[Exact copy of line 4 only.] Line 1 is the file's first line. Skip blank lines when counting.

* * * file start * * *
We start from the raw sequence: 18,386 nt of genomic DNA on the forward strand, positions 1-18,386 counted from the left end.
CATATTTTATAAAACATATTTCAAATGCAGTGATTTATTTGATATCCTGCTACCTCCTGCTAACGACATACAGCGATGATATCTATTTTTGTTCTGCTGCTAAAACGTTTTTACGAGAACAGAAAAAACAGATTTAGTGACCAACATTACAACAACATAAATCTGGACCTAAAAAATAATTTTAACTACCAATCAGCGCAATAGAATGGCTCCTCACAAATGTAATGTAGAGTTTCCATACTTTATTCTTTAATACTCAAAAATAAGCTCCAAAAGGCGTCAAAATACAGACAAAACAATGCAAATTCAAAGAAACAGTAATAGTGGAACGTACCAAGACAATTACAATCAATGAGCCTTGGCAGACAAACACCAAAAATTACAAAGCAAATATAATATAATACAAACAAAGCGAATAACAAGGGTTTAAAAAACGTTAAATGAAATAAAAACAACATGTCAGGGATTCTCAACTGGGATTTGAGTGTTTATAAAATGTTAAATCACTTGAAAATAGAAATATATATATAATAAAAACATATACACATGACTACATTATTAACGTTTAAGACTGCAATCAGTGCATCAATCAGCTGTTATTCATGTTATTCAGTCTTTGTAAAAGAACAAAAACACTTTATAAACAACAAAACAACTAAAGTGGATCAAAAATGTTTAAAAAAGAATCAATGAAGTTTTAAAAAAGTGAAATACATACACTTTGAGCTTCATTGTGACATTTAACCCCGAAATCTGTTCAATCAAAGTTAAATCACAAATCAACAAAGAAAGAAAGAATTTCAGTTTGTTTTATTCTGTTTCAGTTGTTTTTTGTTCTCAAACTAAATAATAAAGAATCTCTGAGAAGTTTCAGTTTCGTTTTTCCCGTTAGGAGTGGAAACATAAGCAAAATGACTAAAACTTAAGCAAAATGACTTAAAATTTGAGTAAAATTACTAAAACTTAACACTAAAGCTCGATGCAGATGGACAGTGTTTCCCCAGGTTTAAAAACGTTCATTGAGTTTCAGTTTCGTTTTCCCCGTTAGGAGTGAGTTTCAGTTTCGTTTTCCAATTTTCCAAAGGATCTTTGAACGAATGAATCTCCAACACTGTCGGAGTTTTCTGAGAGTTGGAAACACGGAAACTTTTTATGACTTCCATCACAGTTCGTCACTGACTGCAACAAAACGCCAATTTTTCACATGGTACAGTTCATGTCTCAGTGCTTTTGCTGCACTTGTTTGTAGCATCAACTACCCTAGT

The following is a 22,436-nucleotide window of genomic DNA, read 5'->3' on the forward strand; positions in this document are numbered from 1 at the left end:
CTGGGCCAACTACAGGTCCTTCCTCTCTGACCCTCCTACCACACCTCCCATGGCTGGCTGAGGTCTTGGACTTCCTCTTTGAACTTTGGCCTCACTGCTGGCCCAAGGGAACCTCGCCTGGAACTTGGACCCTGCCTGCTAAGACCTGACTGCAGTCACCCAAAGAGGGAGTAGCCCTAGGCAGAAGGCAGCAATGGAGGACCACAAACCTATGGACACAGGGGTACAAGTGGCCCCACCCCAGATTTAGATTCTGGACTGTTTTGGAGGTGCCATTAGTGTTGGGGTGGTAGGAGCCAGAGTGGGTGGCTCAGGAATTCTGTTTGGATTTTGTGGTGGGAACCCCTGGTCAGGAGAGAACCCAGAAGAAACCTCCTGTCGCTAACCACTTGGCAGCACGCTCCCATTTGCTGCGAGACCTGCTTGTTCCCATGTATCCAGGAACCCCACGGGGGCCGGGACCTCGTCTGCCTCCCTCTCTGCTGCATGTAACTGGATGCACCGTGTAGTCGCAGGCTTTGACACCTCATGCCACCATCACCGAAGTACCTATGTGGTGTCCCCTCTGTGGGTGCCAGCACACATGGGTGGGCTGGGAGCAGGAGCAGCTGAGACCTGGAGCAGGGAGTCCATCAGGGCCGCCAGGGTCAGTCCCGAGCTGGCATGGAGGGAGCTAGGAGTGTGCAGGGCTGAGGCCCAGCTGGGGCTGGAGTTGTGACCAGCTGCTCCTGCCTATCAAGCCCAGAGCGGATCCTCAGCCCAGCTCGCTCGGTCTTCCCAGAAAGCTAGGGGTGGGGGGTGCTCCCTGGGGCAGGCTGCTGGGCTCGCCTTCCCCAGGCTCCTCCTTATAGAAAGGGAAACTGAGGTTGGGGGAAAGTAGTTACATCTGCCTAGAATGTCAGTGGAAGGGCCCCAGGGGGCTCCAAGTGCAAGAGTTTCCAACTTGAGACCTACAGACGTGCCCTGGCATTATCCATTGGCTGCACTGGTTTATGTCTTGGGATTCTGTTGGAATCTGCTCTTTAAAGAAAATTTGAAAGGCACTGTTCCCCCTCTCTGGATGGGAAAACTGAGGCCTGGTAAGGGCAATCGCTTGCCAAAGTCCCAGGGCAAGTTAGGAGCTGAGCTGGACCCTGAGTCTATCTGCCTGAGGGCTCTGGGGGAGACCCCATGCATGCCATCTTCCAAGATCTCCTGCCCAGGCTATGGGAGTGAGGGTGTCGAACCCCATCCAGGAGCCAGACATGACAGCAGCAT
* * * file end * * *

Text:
CTGGGCCAACTACAGGTCCTTCCTCTCTGACCCTCCTACCACACCTCCCATGGCTGGCTGAGGTCTTGGACTTCCTCTTTGAACTTTGGCCTCACTGCTGGCCCAAGGGAACCTCGCCTGGAACTTGGACCCTGCCTGCTAAGACCTGACTGCAGTCACCCAAAGAGGGAGTAGCCCTAGGCAGAAGGCAGCAATGGAGGACCACAAACCTATGGACACAGGGGTACAAGTGGCCCCACCCCAGATTTAGATTCTGGACTGTTTTGGAGGTGCCATTAGTGTTGGGGTGGTAGGAGCCAGAGTGGGTGGCTCAGGAATTCTGTTTGGATTTTGTGGTGGGAACCCCTGGTCAGGAGAGAACCCAGAAGAAACCTCCTGTCGCTAACCACTTGGCAGCACGCTCCCATTTGCTGCGAGACCTGCTTGTTCCCATGTATCCAGGAACCCCACGGGGGCCGGGACCTCGTCTGCCTCCCTCTCTGCTGCATGTAACTGGATGCACCGTGTAGTCGCAGGCTTTGACACCTCATGCCACCATCACCGAAGTACCTATGTGGTGTCCCCTCTGTGGGTGCCAGCACACATGGGTGGGCTGGGAGCAGGAGCAGCTGAGACCTGGAGCAGGGAGTCCATCAGGGCCGCCAGGGTCAGTCCCGAGCTGGCATGGAGGGAGCTAGGAGTGTGCAGGGCTGAGGCCCAGCTGGGGCTGGAGTTGTGACCAGCTGCTCCTGCCTATCAAGCCCAGAGCGGATCCTCAGCCCAGCTCGCTCGGTCTTCCCAGAAAGCTAGGGGTGGGGGGTGCTCCCTGGGGCAGGCTGCTGGGCTCGCCTTCCCCAGGCTCCTCCTTATAGAAAGGGAAACTGAGGTTGGGGGAAAGTAGTTACATCTGCCTAGAATGTCAGTGGAAGGGCCCCAGGGGGCTCCAAGTGCAAGAGTTTCCAACTTGAGACCTACAGACGTGCCCTGGCATTATCCATTGGCTGCACTGGTTTATGTCTTGGGATTCTGTTGGAATCTGCTCTTTAAAGAAAATTTGAAAGGCACTGTTCCCCCTCTCTGGATGGGAAAACTGAGGCCTGGTAAGGGCAATCGCTTGCCAAAGTCCCAGGGCAAGTTAGGAGCTGAGCTGGACCCTGAGTCTATCTGCCTGAGGGCTCTGGGGGAGACCCCATGCATGCCATCTTCCAAGATCTCCTGCCCAGGCTATGGGAGTGAGGGTGTCGAACCCCATCCAGGAGCCAGACATGACAGCAGCAT